2. Fendlera Engelmann & A. Gray, Smithsonian Contr. Knowl. 3(5): 77, plate 5. 1852.
Fendler-bush [For August Fendler, 1813–1883, German-born plant collector in North and South America, early botanical explorer of southwestern United States] Fendler-bush [For August Fendler, 1813–1883, German-born plant collector in North and South America, early botanical explorer of southwestern United States]
Ronald L. McGregor†
Shrubs. Stems ascending or spreading. Bark exfoliating in grayish or reddish strings or strips, or sometimes not exfoliating. Branches erect or arching; twigs with simple and minutely branched trichomes. Leaves deciduous, opposite, sometimes clustered on short shoots; petiole present, relatively short; blade linear, elliptic, lanceolate, oblong, ovate, or falcate, herbaceous or coriaceous, margins entire, plane or strongly revolute; venation acrodromous, lateral veins sometimes obscure. Inflorescences terminal, flowers solitary; peduncle absent. Pedicels present. Flowers bisexual; perianth and androecium nearly hypogynous; hypanthium completely adnate to ovary, turbinate, broadly campanulate, or hemispheric, weakly or strongly 4- or 8-ribbed in fruit; sepals persistent, 4, eventually erect or strongly recurved, usually triangular, sometimes ovate, glabrous or hairy; petals 4, imbricate, spreading, white, sometimes tinged pink or red, broadly spatulate, base clawed, surfaces finely pubescent; stamens 8; filaments distinct, dorsiventrally flattened, gradually tapered toward apex, apex 2-lobed, lobes prolonged beyond anthers; anthers oblong; pistil 4(–5)-carpellate, ovary to 1/2 inferior, 4(–5)-locular; placentation axile; styles persistent, 4(–5), distinct. Capsules ovoid-ellipsoid, ± cartilaginous, dehiscence basipetally septicidal to middle of fruit. Seeds (1–)2–4(–6) per locule, reddish brown, ellipsoid. x = 11.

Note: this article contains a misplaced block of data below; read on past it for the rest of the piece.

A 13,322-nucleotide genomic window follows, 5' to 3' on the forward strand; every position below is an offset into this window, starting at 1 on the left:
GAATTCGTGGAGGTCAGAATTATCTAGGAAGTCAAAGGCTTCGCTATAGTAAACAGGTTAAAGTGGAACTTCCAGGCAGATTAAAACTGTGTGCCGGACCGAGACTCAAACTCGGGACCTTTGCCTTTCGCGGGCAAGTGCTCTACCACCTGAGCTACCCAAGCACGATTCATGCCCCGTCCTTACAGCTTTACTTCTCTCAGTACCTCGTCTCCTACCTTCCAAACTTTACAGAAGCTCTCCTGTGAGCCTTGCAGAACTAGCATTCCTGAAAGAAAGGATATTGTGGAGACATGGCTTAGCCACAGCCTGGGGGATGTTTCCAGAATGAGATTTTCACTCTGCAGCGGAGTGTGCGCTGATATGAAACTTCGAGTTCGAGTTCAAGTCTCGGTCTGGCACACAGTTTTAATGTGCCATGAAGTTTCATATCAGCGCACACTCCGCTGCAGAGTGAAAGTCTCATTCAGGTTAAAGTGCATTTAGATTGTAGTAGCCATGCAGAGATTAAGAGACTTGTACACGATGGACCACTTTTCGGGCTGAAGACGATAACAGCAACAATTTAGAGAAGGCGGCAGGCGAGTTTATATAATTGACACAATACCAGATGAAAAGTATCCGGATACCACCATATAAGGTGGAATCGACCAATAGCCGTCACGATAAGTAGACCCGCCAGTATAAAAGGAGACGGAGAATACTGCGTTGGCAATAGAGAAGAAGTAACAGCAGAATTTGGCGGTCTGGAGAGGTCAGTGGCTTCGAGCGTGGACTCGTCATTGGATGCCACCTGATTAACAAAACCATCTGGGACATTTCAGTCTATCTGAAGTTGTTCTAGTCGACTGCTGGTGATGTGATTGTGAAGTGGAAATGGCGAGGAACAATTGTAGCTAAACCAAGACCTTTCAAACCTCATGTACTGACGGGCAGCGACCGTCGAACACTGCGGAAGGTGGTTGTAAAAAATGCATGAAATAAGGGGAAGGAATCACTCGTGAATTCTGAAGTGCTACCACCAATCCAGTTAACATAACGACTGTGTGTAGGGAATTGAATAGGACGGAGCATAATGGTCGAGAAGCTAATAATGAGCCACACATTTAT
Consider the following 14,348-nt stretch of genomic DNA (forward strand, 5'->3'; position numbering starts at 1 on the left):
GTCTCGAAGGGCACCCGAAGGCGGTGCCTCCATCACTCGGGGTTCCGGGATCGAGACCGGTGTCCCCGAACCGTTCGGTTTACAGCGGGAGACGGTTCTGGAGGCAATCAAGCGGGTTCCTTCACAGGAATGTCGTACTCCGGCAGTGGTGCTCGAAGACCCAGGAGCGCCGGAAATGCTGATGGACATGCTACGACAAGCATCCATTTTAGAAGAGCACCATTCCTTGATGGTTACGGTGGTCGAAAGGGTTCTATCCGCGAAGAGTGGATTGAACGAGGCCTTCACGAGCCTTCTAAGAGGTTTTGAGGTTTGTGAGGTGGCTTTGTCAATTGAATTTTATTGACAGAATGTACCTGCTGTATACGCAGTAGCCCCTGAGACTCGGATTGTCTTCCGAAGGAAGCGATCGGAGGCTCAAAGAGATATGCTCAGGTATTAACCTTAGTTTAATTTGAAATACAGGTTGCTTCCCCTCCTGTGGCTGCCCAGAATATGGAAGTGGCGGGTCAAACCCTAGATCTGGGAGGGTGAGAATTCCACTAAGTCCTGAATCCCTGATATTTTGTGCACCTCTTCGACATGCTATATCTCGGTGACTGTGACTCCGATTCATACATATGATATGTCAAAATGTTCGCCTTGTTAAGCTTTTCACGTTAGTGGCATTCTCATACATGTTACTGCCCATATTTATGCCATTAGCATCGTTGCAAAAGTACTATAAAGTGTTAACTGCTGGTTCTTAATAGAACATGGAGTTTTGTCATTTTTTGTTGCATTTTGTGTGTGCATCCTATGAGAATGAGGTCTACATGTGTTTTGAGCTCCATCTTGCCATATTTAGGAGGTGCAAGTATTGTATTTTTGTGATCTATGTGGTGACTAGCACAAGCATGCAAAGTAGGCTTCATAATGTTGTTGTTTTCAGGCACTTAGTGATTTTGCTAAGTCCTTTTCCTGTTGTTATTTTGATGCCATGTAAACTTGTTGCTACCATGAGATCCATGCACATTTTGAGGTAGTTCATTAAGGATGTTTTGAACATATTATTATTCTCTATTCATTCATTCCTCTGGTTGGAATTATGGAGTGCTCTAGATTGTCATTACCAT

Species 2 (2 in the flora): sw United States, n Mexico.
A. J. Rehder (1920) found that the species of Fendlera show great uniformity in floral characters and may be distinguished easily by their leaves. N. H. Holmgren and P. K. Holmgren (1997) also reported that floral characters are remarkably uniform.
B. L. Turner (2001) recognized five species of Fendlera, including four in the flora. In addition to the species recognized here, B. L. Turner also recognized F. falcata and F. wrightii in our area; as noted later, these are best included within F. rupicola. The fifth species of Turner is F. tamaulipana, a taxon from Tamaulipas, Mexico; this species is here included in F. linearis.
Inflorescences of Fendlera have been described as solitary flowers or as clusters of two, three, or five flowers, racemes, or dichasial cymes. The inflorescence consists of a single flower terminating a leafy branch; these flower-bearing branches are sometimes aggregated. Frequently, the lateral branches are much-reduced and consist of a relatively short axis bearing two relatively small leaves and terminated by a flower. More rarely, the flowers appear nearly sessile in leaf axils, subtended by scales; this phenomenon is most frequent in F. linearis.
As in some species of Philadelphus, the buds on the long shoots of Fendlera are hidden in pouches of tissue at the bases of the petioles.
SELECTED REFERENCE Turner, B. L. 2001. Taxonomic revision of the genus Fendlera (Hydrangeaceae). Lundellia 4: 1–11.